The need for further regulation surrounding the sale of tobacco in shops has been undermined yet again after a government-sponsored survey showed that smoking among young people had fallen to an all-time low.

The annual NHS survey on smoking, drinking and drug use among young people in England in 2010 revealed that the number of young people who smoke has continued to decline in the past year, with 27% of pupils aged between 11 and 15 admitting to have tried smoking at least once, compared with 29% in 2009 and 44% in 2001.

Heightened attempts by retailers to clamp down on underage sales and support of No ID No Sale and CitizenCard campaigns have also led to a sustained fall in attempted purchases from shops over previous years.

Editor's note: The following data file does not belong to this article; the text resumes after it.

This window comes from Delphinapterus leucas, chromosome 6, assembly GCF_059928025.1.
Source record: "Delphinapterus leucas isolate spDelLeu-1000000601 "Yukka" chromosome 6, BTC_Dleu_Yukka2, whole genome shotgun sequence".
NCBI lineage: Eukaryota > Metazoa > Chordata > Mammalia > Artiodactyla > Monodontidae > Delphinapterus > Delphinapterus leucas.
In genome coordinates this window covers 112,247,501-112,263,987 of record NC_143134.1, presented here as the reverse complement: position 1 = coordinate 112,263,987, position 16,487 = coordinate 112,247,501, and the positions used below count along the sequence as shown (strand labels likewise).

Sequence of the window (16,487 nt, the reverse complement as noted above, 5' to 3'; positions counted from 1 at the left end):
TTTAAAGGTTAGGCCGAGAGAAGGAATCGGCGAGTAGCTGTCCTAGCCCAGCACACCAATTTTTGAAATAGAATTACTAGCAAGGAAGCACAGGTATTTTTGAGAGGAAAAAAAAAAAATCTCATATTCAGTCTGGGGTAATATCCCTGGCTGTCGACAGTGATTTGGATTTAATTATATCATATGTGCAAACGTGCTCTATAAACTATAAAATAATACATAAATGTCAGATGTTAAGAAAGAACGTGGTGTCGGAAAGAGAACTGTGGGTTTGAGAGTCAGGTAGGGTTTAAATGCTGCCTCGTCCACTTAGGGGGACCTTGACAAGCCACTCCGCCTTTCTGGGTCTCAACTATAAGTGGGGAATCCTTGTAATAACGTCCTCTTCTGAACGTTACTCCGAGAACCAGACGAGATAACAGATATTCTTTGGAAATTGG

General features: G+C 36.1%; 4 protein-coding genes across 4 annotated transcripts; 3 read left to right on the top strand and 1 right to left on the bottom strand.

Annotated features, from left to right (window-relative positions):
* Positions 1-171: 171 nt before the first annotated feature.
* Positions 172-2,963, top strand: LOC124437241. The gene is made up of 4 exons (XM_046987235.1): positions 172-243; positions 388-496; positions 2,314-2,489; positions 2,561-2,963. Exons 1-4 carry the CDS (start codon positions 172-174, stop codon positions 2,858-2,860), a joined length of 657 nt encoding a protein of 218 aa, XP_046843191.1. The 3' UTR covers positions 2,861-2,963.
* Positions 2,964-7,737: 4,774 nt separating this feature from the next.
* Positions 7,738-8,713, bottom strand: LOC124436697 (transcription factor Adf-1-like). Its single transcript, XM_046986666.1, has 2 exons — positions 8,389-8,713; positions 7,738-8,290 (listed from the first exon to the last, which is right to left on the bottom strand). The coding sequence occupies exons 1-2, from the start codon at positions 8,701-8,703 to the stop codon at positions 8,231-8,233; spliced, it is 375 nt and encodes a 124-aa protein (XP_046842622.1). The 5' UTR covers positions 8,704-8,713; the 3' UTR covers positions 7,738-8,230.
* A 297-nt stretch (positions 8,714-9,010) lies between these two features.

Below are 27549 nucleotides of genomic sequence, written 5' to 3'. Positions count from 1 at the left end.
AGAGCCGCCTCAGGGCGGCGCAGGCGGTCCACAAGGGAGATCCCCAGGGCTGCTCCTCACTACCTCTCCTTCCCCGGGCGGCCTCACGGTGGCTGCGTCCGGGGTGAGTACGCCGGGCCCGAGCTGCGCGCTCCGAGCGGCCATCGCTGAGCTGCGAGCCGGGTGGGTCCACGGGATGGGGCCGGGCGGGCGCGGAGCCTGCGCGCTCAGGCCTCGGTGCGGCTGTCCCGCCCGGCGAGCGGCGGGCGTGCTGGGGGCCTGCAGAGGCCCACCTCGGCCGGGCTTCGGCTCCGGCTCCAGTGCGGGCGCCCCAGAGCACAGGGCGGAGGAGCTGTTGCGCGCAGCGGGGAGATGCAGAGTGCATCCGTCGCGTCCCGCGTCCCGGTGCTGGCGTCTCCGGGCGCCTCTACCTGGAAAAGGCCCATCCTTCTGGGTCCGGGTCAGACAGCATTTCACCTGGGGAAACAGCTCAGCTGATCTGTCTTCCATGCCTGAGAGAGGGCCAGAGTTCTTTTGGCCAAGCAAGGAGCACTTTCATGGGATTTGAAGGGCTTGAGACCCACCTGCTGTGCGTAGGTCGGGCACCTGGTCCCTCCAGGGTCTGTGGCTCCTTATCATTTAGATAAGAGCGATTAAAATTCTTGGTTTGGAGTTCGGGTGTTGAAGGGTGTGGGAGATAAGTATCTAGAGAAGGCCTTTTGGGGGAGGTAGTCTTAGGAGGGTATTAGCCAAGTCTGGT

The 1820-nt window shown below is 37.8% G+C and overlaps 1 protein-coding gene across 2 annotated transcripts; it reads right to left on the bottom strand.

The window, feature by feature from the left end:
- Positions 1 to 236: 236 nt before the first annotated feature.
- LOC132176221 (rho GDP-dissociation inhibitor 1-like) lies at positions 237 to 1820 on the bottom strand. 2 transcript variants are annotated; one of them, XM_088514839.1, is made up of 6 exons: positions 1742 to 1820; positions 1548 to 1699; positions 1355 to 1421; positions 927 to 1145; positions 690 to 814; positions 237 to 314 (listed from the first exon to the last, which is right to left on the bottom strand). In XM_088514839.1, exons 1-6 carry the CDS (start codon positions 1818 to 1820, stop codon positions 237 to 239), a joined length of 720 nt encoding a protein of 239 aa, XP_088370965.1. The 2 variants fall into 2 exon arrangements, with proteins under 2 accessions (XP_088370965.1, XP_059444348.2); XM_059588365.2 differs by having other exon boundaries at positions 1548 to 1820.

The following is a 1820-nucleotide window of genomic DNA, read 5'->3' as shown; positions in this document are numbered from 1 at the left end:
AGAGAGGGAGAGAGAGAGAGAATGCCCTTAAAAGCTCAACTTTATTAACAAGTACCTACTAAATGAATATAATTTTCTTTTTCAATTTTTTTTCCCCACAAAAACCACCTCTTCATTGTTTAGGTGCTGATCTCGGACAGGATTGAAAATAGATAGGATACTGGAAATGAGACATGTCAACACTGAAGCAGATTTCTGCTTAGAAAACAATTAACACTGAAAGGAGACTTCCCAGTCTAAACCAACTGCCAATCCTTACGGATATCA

In 2010 7% of pupils said they had attempted to buy cigarettes from shops, down from 10% in 2008 and 17% in 2004.

The proportion of pupils being refused cigarettes when they tried to buy them in shops has also been rising steadily since the survey began in the mid 1990s. Among those 7% of pupils who had attempted to buy cigarettes from a shop in the past year, 58% said they had been refused.

Association of Convenience Stores public affairs director Shane Brennan said: "The survey results are really positive and prove that current initiatives to combat underage smoking are proving effective. Government should not be investing in any new regulatory burdens unless there is confident evidence to prove that it is needed."

However, the pressing need for new laws to curb the proxy purchasing of tobacco for young people was also highlighted by the survey's result.

It revealed that 10% of all pupils had asked someone to buy them cigarettes from a shop in the past year, and that most of these proxy purchases were successful.